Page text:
ONCE upon a time, MTV was the superhighway of the music industry. Nearly every musical car passed along it, and in the absence of the internet, people tuned in and stopped everything to witness the annual car crash that was the VMAs.
That was back when MTV was central to the pop (and mainstream adjacent) world. The place where every controversy was encouraged, and every beef hosted, on MTV proper, as well as MTV Europe, MTV Asia, MTV Australia, MTV Latin America...
The powers at be at MTV, at some point, switched things up. As a cable network, the honchos felt that it was time to appeal more to lifestyle watchers. So, in order to make space for reality programming, the almost total emphasis on music and the music video was pushed aside, briefly to sister channel VH1, and then, well, into the ether.
These days we watch our music videos on Youtube and on VEVO, we get our music news from the web, and follow the majority of the beefs as they play out on Twitter. MTV, MTV Europe, MTV Asia etc. have ceased to play any role of importance in our consumption of music and video, but, once a year, an increasingly out of touch set of nominations are announced for the annual VMAs. And for a couple of hours each year, MTV hosts the petting zoo, where frenzied beefs that are usually spliced and diced across the various social and digital mediums are encouraged to play out under one, brief moment under the same roof.
In recent years the VMAs have a new series of fairy tale stars who get the lion's share of the coverage. You can count on Kanye West to play his role as the Emperor with no clothes, Miley Cyrus to play her role as the princess with no clothes, and Taylor Swift to be the night's damsel in distress, despite her unchallenged supremacy when it comes to sales and influence outside the play pen.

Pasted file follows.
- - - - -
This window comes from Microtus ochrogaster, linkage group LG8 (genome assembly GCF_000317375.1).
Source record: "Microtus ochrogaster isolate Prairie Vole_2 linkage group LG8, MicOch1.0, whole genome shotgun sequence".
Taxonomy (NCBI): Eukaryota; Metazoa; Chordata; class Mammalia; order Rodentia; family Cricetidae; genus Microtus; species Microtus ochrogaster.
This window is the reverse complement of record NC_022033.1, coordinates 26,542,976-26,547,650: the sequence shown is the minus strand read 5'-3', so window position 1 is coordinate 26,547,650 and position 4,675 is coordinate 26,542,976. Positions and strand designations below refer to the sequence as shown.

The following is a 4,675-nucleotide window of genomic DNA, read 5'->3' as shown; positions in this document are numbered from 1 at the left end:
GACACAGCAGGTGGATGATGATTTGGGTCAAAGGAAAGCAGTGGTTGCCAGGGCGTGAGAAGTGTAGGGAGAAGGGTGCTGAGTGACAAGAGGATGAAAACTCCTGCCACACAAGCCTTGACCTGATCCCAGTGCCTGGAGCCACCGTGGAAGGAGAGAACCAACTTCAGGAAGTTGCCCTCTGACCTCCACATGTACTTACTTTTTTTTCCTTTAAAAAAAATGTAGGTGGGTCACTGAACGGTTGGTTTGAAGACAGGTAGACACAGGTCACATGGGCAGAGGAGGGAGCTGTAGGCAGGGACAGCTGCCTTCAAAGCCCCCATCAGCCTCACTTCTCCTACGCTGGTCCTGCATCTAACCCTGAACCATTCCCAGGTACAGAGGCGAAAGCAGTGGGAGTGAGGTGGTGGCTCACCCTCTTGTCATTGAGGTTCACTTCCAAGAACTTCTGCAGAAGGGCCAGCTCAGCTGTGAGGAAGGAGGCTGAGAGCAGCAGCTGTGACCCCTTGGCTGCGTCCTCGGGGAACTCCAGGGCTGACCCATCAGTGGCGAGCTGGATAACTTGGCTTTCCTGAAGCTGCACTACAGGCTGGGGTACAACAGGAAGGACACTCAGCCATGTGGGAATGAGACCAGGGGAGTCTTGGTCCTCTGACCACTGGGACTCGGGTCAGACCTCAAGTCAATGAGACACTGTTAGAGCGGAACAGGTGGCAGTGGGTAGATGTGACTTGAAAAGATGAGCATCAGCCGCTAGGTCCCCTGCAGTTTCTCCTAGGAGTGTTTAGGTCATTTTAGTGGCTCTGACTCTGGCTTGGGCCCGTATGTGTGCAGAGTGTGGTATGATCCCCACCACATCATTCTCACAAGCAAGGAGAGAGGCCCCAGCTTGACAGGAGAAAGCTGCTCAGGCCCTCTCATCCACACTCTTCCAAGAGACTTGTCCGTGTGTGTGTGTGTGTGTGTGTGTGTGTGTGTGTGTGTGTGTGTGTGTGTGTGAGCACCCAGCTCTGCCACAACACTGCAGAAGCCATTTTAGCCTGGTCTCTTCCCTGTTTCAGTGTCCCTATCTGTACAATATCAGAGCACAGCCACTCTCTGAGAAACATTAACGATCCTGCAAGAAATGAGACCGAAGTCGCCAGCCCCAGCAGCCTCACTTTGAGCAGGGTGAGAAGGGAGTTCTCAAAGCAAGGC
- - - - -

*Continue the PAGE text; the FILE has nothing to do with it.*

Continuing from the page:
The lead up to this year's VMAs already set the ball rolling, but anything that was lacking in the Nicki Minaj inspired controversies (oops there's that Swift making her damsel self known again) carried over to the show itself which just aired.
You can't name any Kanye West track from the last five years but you can prove that you've still got your finger on the pulse by talking about how inappropriate his latest speech/ploy for Beyonce/announcement that he's running for the presidency is. You automatically think of Blurred Lines as being Miley Cyrus's party jam (when it's not) and of the foam finger as being her little helper, but beyond that the only thing you can remember to associate her with are skimpy outfits, that tongue and a strangely outsider's role in the bigger scheme of things, even when she's the hostess with the mostest.
And who won the year's most important Moon Man? No idea. (Swift) Who walked away with multiple statues rather than multiple personality disorder? (No clear winner) You'd never know unless you googled it, because without the context that the MTV channel once provided, and the semblance until a certain point that the awards were just as much about rewarding creativity and excellence as they were a popularity quest, none of that stuff matters anymore.
What matters is that MTV generated its week of press coverage and new beefs and, as the weeks play out, we'll get the latest rounds of apologies and escalating wars, while being taken even further away from the chance to acknowledge the very creative people who are still out there plugging away at making music videos that, paradoxically are being seen now more than ever, but more and more as vehicles for sale on a superhighway that is not in any way built around artistry.
For what you need to know about the night's biggest personalities go here.
For the night's winners, visit here.
Dave Di Vito is a writer, teacher and former curator.He's also the author of the Vinyl Tiger series and Replace The Sky.
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